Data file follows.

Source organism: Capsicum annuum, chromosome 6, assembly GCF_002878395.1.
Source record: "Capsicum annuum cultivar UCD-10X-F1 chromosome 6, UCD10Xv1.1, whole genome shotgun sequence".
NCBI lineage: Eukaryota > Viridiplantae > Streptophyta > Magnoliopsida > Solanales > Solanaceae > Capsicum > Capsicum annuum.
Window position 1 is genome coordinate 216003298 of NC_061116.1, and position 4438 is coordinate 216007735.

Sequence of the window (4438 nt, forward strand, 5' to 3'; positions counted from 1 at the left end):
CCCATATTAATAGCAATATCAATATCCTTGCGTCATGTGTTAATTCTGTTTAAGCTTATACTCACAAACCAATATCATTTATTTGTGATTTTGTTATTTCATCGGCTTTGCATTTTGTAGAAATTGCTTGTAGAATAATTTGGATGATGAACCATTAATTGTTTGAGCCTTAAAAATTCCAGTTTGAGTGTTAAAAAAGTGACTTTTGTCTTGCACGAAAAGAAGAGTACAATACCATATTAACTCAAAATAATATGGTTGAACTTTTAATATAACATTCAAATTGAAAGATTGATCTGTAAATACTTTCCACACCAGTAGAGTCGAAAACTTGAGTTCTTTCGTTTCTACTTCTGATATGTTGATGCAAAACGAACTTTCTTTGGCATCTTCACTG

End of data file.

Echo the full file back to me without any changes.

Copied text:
Source organism: Capsicum annuum, chromosome 6, assembly GCF_002878395.1.
Source record: "Capsicum annuum cultivar UCD-10X-F1 chromosome 6, UCD10Xv1.1, whole genome shotgun sequence".
NCBI lineage: Eukaryota > Viridiplantae > Streptophyta > Magnoliopsida > Solanales > Solanaceae > Capsicum > Capsicum annuum.
Window position 1 is genome coordinate 216003298 of NC_061116.1, and position 4438 is coordinate 216007735.

Sequence of the window (4438 nt, forward strand, 5' to 3'; positions counted from 1 at the left end):
CCCATATTAATAGCAATATCAATATCCTTGCGTCATGTGTTAATTCTGTTTAAGCTTATACTCACAAACCAATATCATTTATTTGTGATTTTGTTATTTCATCGGCTTTGCATTTTGTAGAAATTGCTTGTAGAATAATTTGGATGATGAACCATTAATTGTTTGAGCCTTAAAAATTCCAGTTTGAGTGTTAAAAAAGTGACTTTTGTCTTGCACGAAAAGAAGAGTACAATACCATATTAACTCAAAATAATATGGTTGAACTTTTAATATAACATTCAAATTGAAAGATTGATCTGTAAATACTTTCCACACCAGTAGAGTCGAAAACTTGAGTTCTTTCGTTTCTACTTCTGATATGTTGATGCAAAACGAACTTTCTTTGGCATCTTCACTG